Trump’s buoyancy in the polls seems to present a problem for Fox — namely, that there is now a force within the Republican Party bigger than it. He doesn’t need Fox anymore. 

That’s the experiment we’re involved in right now. That’s the thesis that Trump is pursuing — that “I can go to war with Fox.” The broader question is, how does Fox evolve as it becomes clearer and clearer that Donald Trump will be the Republican nominee? 

Do you think that Fox News, in the short term, will remain largely unchanged? 

That’s Lachlan’s vision. The thing that he believes in is his father and keeping him happy. His status and his standing flow from his father. And the reality is that while Rupert is — you would not want him running a public company, but he is still compos mentis and very opinionated. It’s not as if he’s leaving the building and leaving Lachlan in charge. Theyve been trying to effect that outcome as long as I’ve been writing abt the company and he never goes. He’s too old to run the company — too fragile and out of it — but not too fragile and out of it to share his opinions. 

Outside the walls of Fox News, do you think Tucker Carlson stands a chance at a meaningful second act? 

He has a very good shot at it. He has a big audience; he has a loyal audience. And we’re at a moment, possibly an inflection point, when it is perfectly possible to do this outside of the traditional television platform.

I was struck at how many of Murdoch’s own ideas for broadcasting, in your book, seemed like ratings poison. It’s like he didn’t understand what makes Fox News work. 

Rupert Murdoch is not a television guy. He has never watched much television. Rupert Murdoch is a newspaper man, and he’s been a very good businessman. If something is working, let it work.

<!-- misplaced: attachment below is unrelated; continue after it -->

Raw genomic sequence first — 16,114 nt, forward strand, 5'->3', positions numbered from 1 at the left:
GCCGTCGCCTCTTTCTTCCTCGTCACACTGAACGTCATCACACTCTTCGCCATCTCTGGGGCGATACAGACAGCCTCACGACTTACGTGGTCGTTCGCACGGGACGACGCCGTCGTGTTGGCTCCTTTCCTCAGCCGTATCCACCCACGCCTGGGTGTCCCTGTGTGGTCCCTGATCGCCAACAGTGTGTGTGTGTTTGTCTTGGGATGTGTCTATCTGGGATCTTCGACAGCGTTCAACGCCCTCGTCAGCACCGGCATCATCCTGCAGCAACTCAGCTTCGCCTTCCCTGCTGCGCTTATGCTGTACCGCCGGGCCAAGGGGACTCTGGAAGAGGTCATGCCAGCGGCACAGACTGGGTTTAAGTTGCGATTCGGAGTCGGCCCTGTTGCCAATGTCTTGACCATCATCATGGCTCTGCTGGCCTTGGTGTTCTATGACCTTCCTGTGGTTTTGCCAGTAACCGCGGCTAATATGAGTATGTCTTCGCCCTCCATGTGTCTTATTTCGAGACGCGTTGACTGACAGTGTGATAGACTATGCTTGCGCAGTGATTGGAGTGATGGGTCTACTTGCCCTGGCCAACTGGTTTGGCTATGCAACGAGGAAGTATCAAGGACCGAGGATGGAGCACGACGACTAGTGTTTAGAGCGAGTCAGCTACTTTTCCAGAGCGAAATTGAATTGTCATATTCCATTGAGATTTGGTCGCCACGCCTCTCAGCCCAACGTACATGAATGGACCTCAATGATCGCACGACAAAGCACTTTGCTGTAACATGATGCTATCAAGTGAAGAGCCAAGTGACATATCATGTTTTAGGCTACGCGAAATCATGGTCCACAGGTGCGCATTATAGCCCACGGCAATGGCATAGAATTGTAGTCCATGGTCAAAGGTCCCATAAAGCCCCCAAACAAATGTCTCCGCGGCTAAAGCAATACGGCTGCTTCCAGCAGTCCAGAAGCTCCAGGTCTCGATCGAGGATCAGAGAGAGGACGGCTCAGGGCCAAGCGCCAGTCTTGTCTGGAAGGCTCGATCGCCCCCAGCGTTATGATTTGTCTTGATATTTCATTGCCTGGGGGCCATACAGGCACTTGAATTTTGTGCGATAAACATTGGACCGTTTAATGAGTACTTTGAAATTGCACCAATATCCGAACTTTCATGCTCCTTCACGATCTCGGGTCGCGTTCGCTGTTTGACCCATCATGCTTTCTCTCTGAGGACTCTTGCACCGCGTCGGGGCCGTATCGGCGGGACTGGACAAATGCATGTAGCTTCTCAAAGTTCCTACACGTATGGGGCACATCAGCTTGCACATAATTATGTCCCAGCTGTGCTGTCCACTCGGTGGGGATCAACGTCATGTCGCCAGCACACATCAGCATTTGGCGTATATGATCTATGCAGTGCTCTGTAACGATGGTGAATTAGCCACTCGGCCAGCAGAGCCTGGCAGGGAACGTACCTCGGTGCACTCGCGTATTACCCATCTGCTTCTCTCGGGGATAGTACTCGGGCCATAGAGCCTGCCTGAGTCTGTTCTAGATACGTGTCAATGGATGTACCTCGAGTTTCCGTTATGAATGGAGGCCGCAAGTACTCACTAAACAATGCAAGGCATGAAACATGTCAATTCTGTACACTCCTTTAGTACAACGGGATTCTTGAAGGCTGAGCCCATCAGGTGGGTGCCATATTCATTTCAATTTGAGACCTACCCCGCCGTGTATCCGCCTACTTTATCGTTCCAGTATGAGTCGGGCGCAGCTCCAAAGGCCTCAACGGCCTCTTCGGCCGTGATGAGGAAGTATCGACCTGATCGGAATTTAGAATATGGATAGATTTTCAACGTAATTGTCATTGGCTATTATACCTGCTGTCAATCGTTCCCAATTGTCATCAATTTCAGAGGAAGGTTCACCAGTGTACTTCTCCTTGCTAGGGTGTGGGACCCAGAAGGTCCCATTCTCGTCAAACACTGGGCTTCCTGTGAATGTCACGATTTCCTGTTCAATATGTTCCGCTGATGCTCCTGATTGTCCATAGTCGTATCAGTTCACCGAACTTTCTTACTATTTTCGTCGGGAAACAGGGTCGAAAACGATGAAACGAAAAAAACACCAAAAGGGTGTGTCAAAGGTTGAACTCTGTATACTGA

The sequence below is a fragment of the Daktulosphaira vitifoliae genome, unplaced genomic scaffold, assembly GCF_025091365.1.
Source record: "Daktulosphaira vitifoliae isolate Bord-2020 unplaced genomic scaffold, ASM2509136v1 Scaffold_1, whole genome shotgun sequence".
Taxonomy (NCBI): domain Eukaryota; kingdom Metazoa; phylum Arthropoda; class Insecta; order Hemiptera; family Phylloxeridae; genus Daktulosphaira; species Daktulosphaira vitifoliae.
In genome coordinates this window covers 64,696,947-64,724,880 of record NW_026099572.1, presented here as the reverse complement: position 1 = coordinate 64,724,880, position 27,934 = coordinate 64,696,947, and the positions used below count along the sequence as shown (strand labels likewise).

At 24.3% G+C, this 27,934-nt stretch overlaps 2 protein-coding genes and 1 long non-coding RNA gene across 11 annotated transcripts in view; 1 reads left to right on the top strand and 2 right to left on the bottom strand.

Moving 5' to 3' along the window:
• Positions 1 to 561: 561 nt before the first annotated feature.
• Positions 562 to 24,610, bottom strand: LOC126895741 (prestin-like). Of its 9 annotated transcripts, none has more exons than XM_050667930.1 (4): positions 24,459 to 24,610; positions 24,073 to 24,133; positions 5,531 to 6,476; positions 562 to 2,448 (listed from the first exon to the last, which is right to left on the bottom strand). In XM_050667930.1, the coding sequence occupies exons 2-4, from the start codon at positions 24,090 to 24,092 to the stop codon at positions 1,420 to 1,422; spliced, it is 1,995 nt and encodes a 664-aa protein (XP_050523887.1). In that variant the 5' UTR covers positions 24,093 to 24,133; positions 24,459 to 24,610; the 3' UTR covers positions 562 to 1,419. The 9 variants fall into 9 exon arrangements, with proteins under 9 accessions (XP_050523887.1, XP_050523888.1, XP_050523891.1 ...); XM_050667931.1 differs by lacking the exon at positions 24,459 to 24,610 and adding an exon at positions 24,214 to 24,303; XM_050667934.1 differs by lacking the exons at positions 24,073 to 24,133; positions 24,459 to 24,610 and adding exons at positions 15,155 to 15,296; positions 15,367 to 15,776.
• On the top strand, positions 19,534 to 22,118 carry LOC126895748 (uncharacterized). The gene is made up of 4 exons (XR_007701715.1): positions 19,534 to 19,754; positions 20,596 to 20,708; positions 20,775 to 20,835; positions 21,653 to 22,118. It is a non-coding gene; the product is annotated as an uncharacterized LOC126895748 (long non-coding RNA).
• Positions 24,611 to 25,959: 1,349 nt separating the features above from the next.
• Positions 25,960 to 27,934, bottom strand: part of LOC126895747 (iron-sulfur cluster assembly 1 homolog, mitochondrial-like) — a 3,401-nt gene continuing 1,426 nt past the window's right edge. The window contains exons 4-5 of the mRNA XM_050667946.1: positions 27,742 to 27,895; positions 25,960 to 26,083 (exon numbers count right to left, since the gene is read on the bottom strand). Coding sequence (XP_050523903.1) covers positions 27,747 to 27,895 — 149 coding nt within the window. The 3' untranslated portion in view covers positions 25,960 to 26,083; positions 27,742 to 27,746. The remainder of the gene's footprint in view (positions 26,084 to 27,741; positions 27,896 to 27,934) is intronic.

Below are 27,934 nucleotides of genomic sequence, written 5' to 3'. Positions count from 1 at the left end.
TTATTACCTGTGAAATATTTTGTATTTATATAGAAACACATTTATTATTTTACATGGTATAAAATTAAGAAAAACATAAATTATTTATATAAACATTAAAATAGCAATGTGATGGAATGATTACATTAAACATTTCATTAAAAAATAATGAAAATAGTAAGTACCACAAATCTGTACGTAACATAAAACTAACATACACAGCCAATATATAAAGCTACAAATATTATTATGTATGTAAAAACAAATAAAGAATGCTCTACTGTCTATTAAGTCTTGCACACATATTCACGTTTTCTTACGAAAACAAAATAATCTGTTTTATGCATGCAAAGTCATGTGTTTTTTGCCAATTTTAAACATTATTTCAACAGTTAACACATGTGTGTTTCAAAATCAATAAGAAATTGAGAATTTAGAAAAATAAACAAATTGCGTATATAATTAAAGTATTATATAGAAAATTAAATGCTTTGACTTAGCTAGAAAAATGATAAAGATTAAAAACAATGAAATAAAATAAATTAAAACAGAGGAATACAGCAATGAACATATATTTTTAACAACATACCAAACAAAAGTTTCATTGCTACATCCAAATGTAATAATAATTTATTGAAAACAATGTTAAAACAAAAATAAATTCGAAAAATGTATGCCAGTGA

Right now, in the twilight of the Murdoch era, things seem dysfunctional. I was really surprised at how much the people to whom you spoke speculated about one another’s substance-abuse issues. Is Fox an unusually toxic workplace?

This is part and parcel of all television news networks. They almost always are incredibly toxic environments: If I get airtime, you don’t get airtime. But Fox was not like this. It was a relatively convivial place. And this was a Roger Ailes creation. Everyone was paid an enormous amount of money. And it was clear that Roger was the boss — you had to do what Roger wanted you to do, and if you couldn’t accept that you had to go. Separate that from the issues women have had at Fox, because it was always a very difficult place. But within that, it was a place that people like to work, unlike every other television network. 

What do readers who know Murdoch’s fictionalized avatar on “Succession” likely misunderstand about him as he ends his tenure? 

I think “Succession” has been terrific, and I think it’s been particularly terrific when it closely followed my first Murdoch book, “The Man Who Owns the News.” But the characters of these people are fundamentally different. Murdoch, who you might argue is the ultimate archetypal mogul figure, in real life is profoundly inarticulate, incredibly shy. That doesn’t mean that the ultimate result is not incredible aggression, but it’s in attenuated form. 

There’s something on a human level almost poignant — even given the effects Murdoch has had on our nation and the world — about his finally, finally ceding control. 

My book sets up a thing, a prove-it thing. Are you up to this? And he’s not. This becomes a convenient way to deal with this Smartmatic lawsuit — he can’t testify. He comes out and testifies, and this was a major issue with the Dominion suit — he can’t go on the witness stand, he can’t give a deposition, without revealing he’s so far out of his depth that it’s tragic. But part of being Rupert Murdoch is this unwillingness to go, this inability to go. For good reason. If you’re Rupert Murdoch and you’ve done what he has done for so long, to give that up must be impossible.